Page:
Her falling on hard times made Monica, at least in Ross’ estimation, “immune to life’s little tragedies.” In essence, this makes her an accessible subject to inflict violence against, based simply on the notion that she can take it. That violence manifests in village elders effectively slut-shaming her even in the earliest versions of the story. In Jungle Action #9 (1974) by Don McGregor and Rich Buckler (the imprint in which BP is first serialized) she is called an “out-worlder” by an elder tribeswoman after rescuing the woman’s infant child. By the end of the issue, she is framed for the murder of a Wakandan leader and sent to prison until T’Challa proves her innocence. And that’s before the true establishment of the Dora Milaje in the comics.
During Christopher Priest’s run on the title in which the Dora Milaje are conceived, T’Challa is placed under hypnosis by the demon Mephisto and, while under his influence, he kisses Nakia— a member of the Dora Milaje — in his limo. In Wakandan tradition, any romantic gesture from the Black Panther that turns physical is a proclamation of engagement. Nakia, believing that T’Challa has professed his intentions, goes mad because of Monica’s place in his heart.
In issue #11, T’Challa commands Nakia to escort Monica to safety in an aircraft during a large-scale battle. Instead, she instigates a fight with Monica that ends with Nakia ejecting her from the seat and leaving her for dead. Nakia then lies to T’Challa and is exiled from Wakanda altogether for treason. Nakia acted against the wishes of T’Challa out of a deep and jealous love and, therefore, acted against the traditions of the entire nation. For all the years she is taught to love T’Challa unconditionally, T’Challa and the larger nation itself have very little room for her.
The Dora Milaje are conceived as, largely, a silent group of women warriors who not only protect the Black Panther but are trained in the ways to please him during their teenage years. Each member is chosen from the nine tribes surrounding the Golden City in Wakanda as an honor in service to the country. The constraints placed upon them assume that a) these women are attracted to men and b) they desire to be a queen with no actualized political power in Wakanda.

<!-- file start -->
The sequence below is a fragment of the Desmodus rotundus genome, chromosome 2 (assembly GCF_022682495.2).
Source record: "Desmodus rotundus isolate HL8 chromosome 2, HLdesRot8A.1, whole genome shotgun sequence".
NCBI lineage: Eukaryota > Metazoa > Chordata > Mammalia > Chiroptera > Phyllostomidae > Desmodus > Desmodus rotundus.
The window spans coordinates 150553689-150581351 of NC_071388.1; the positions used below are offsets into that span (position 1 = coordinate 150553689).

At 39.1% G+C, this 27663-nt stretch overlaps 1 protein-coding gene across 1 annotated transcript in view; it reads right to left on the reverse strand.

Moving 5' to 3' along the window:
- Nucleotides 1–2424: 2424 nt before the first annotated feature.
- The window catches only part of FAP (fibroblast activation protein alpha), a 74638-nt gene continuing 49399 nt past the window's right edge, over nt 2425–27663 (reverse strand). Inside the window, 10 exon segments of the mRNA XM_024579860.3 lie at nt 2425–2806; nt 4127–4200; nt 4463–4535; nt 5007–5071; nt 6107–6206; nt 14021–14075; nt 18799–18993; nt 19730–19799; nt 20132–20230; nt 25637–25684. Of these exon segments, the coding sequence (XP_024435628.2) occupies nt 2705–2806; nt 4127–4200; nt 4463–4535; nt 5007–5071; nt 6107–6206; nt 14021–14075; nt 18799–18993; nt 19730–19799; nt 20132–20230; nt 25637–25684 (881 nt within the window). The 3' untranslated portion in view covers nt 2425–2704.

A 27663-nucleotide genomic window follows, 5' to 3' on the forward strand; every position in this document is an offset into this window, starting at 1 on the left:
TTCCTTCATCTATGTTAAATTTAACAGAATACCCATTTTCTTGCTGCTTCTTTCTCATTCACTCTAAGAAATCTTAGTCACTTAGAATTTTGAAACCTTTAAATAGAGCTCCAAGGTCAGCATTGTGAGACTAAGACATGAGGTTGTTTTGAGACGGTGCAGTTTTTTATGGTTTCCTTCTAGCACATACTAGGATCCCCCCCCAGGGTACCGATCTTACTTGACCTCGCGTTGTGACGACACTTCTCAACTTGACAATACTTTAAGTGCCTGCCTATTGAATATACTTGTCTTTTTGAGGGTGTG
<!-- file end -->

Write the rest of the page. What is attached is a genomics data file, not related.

This has, indeed, largely been the case until Roxane Gay’s singular exploration of queerness as it could exist in the Dora Milaje, with the romance between Ayo and Anneka in the 2016 spin-off Black Panther: World of Wakanda. The two women are the driving force of a Dora Milaje-led resistance in Wakanda that spurred on a civil war. It can be read, then, that the women were warring against the notion of authoritarianism, not just in governing, but in a social order that insidiously weeds out queerness. Outside of this, the idea that Wakandan women have the capacity to love other women remains untouched.
Monica Lynne and the Dora Milaje stand as markers, not only for the narrowed vision for women within the Wakandan state, but also the violence enacted upon women for living outside the parameters. Though they are engaged for a very long time in the comics, Monica and T’Challa never marry. Instead, T’Challa ends up with Storm of the X-Men, solidifying a superpowered empire and leaving Monica depressed. The last image we see of her, she’s performing in front of a sold-out arena in Washington D.C., but so clearly disheveled by T’Challa’s new marriage. Tellingly, not only is queerness not broached by the black men writing Black Panther prior to World of Wakanda, but there is indeed a multileveled male fantasy playing out in its pages wherein women fight to the death over the ungraspable man.
And here, in a vision of a Black utopia, it is women and queer folks who receive the short end of life experience, their roles clearly and narrowly defined, the violence they are privy to made all the more real.
Because it is an entirely new world that evolves as its crew of writers rotate over time, Black Panther is obsessed with the creation and maintenance of the Wakandan nation-state. As it develops, however, authoritarian governing systems, heteronormative social orders, and biologically-based prejudice continue to be prevailing themes throughout its story. It will be a wonder to see how the new movie takes on gender and sexuality in the next few weeks, given the source material’s spotty (at best!) history. Wakanda is a beautiful, futuristic canvas for Black technological and bureaucratic advancement; let’s just hope the social relations as they are portrayed in the film and future issues can keep up the pace.